There were 50 patients in our study who had at least one follow-up periodontal visit. Of these, 10 patients were excluded because they were not on HAART at the baseline visit (n=6), not on HAART during the study (n=2), had a full mouth extraction before any follow-up visits (n=1) and because CD4+ T-cell count was not available 4 months before or 1 week after the baseline visit (n=1). Among the 40 patients in the final analyses, 8 (20%) had one follow-up periodontal (examination) visit, 13 (32.5%) had two follow-up periodontal visits, 12 (30%) had 3 follow-up periodontal visits, 3 (7.5%) had 4 follow-up periodontal visits and 4 (10%) had 5 follow-up periodontal visits, for a total of 142 study visits. The Spearman correlation between baseline CD4+ and nadir CD4+ T-cell count was 0.81 (p<0.01). The Spearman correlation between baseline CD4+ T-cell count and baseline plasma HIV RNA was -0.33 (p=0.04). The correlation between nadir CD4+ T-cell count and baseline HIV RNA was weak with a Spearman correlation of 0.04. Across the study, the median number of teeth extracted was 0 (range 0-10); a total of 40 teeth were extracted from 11 subjects (27.5%). At end of study, 28 (70%) had achieved a viral load below the limit of detection of commercial assays (HIV RNA ≤50 copies/mL). About half of all subjects (53.5%) were seen by a dentist prior to their follow-up study visit, but only 7 subjects (17.5%) received scaling and root planing (SC/RP) throughout the study (i.e., prior to 10.8% of all recall visits).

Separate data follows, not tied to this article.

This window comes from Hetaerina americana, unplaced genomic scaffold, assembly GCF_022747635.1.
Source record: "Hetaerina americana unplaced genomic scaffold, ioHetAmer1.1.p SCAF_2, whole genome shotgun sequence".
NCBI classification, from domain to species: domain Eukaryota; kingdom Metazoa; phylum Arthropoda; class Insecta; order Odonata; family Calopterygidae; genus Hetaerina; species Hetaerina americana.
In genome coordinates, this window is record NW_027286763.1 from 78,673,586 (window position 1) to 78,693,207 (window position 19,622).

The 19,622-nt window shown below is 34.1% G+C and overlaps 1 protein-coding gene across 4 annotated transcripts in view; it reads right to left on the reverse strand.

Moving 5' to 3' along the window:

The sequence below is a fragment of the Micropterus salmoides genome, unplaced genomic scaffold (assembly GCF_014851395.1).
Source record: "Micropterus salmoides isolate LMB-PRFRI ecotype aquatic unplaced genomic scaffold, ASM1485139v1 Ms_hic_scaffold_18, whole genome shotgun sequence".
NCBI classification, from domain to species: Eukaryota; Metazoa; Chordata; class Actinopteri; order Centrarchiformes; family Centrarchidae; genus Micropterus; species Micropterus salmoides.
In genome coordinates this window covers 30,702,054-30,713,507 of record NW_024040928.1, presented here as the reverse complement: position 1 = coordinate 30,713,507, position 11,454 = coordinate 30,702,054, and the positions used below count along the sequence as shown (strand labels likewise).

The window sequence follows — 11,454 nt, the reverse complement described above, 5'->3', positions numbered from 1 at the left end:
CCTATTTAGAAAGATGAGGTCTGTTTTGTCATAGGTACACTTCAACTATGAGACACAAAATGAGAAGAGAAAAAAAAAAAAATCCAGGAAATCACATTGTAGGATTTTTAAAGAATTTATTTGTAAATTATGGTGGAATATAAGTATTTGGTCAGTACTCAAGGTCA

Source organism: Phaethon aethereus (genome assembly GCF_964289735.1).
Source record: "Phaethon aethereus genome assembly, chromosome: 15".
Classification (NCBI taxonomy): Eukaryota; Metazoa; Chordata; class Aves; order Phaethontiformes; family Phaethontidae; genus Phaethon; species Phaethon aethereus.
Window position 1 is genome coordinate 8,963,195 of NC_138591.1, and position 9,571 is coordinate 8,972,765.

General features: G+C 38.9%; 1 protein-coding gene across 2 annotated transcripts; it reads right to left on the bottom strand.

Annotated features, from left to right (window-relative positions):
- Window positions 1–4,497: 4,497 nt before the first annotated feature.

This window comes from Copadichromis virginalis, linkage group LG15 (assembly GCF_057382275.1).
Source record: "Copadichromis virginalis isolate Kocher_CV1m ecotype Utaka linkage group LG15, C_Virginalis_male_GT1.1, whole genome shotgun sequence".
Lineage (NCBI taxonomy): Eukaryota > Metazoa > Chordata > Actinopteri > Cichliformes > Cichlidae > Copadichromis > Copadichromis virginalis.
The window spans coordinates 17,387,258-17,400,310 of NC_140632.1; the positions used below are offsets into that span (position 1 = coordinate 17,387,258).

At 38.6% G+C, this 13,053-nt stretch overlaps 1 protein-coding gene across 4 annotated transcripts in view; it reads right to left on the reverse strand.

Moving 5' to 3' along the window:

Table 1 summarizes baseline characteristics for all 40 subjects included in the analytic sample. At baseline, subject’s mean age was 37.4 ± 8.6 years. Most subjects (70%) were male and a majority of participants were black (59%). Overall, subjects had recently started HAART; the median time on HAART at baseline was 2.7 (IQR: 1.1-8.3) months and the median nadir CD4+ T-cell count was 211.5 (inter-quartile range (IQR): 116.5-295.0) cells/μl. Total mean study follow-up time was 22.8 ±10.3 months. Each subject had a median of 3 (range 2-6) study visits during which the extent of periodontal disease was measured. On average, subjects were on HAART during 97% of study visits. The median baseline CD4+ T-cell count was 346.0 (IQR: 203.0-454.0) cells/µl and the median HIV RNA was 400.0 (IQR: 53.5-15530) copies/ml. For additional patient characteristics during the follow-up period, see Table S1.